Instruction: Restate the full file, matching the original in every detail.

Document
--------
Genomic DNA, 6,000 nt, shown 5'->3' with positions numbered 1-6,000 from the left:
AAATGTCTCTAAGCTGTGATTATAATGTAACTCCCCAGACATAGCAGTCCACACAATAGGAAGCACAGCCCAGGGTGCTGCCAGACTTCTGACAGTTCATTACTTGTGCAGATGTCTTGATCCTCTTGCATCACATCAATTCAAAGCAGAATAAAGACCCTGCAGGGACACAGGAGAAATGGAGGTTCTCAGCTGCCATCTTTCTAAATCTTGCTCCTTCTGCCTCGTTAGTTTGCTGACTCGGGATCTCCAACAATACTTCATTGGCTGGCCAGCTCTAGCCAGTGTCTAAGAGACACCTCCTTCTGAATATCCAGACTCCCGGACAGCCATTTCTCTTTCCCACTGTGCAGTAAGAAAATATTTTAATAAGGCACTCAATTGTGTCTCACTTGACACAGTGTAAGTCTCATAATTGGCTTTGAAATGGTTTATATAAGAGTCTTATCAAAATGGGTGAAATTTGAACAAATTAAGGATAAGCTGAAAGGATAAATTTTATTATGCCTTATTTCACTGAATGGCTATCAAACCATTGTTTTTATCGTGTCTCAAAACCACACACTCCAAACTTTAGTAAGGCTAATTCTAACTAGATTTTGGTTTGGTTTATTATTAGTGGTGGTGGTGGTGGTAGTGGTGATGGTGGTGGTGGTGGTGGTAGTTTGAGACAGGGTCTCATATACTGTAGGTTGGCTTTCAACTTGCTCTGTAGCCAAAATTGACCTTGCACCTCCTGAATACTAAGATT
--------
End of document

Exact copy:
Genomic DNA, 6,000 nt, shown 5'->3' with positions numbered 1-6,000 from the left:
AAATGTCTCTAAGCTGTGATTATAATGTAACTCCCCAGACATAGCAGTCCACACAATAGGAAGCACAGCCCAGGGTGCTGCCAGACTTCTGACAGTTCATTACTTGTGCAGATGTCTTGATCCTCTTGCATCACATCAATTCAAAGCAGAATAAAGACCCTGCAGGGACACAGGAGAAATGGAGGTTCTCAGCTGCCATCTTTCTAAATCTTGCTCCTTCTGCCTCGTTAGTTTGCTGACTCGGGATCTCCAACAATACTTCATTGGCTGGCCAGCTCTAGCCAGTGTCTAAGAGACACCTCCTTCTGAATATCCAGACTCCCGGACAGCCATTTCTCTTTCCCACTGTGCAGTAAGAAAATATTTTAATAAGGCACTCAATTGTGTCTCACTTGACACAGTGTAAGTCTCATAATTGGCTTTGAAATGGTTTATATAAGAGTCTTATCAAAATGGGTGAAATTTGAACAAATTAAGGATAAGCTGAAAGGATAAATTTTATTATGCCTTATTTCACTGAATGGCTATCAAACCATTGTTTTTATCGTGTCTCAAAACCACACACTCCAAACTTTAGTAAGGCTAATTCTAACTAGATTTTGGTTTGGTTTATTATTAGTGGTGGTGGTGGTGGTAGTGGTGATGGTGGTGGTGGTGGTGGTAGTTTGAGACAGGGTCTCATATACTGTAGGTTGGCTTTCAACTTGCTCTGTAGCCAAAATTGACCTTGCACCTCCTGAATACTAAGATT